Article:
Date Thesis Awarded


Access Type

Honors Thesis -- Access Restricted On-Campus Only

Degree Name

Bachelors of Science (BS)




Irina Novikova

Committee Members

David Armstrong

Stephen Trefethen


We combine a camera, an optical fiber, and artificial intelligence into a single optical magnetometer for magnetic field measurement. This novel combination provides enhanced spatial resolution, a mobile configuration, and efficient, unbiased data processing capabilities. The magnetometer is based on an undergraduate laboratory Faraday rotation apparatus (a glass rod surrounded by a solenoid), linked to a camera via a multimode optical fiber. To identify varying magnetic field strengths, an image classification algorithm analyzes the fiber output “speckle” patterns that result from different magnetically-induced changes in probe beam polarization. Initially, as we constructed and strengthened the algorithm, we simulated these polarization changes using a waveplate, and we investigated the algorithm’s response to external factors such as natural fluctuations in probe beam, and therefore image, intensity. Later, we replaced the waveplate with the glass rod and solenoid. Ultimately, we created a sensor with angular sensitivity as small as 0.6 x 10−4 degrees, corresponding to magnetic fields on the order of 0.5 μT. The device is applicable in structural defects detection, including settings that require small size and mobility and that might not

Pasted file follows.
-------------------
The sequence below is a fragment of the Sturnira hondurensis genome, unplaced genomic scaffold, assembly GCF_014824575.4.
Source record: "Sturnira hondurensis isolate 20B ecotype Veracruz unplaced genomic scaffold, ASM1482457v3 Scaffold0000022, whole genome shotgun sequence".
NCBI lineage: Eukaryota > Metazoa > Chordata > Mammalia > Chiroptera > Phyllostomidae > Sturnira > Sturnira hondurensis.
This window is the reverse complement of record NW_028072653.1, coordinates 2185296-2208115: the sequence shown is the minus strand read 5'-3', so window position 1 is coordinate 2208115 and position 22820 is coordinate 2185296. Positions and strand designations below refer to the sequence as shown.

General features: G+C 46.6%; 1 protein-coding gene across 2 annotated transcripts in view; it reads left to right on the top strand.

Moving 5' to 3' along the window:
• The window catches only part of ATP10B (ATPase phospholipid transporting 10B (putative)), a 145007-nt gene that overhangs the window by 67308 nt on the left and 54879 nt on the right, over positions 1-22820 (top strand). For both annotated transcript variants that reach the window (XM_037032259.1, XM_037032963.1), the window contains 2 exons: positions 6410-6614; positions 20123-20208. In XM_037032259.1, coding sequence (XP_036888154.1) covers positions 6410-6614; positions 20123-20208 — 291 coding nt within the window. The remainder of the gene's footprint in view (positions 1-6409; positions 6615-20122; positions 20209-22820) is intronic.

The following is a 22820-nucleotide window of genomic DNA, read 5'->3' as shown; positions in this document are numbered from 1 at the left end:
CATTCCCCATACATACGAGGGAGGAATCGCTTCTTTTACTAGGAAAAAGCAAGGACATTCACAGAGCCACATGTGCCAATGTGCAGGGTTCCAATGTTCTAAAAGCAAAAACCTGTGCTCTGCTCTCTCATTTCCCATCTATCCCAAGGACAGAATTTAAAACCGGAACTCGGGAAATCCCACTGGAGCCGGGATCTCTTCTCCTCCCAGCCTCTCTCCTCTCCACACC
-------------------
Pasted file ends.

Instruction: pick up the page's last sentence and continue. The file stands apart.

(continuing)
be electronics-friendly.

Creative Commons License

Creative Commons Attribution-Noncommercial-No Derivative Works 4.0 License
This work is licensed under a Creative Commons Attribution-Noncommercial-No Derivative Works 4.0 License.

On-Campus Access Only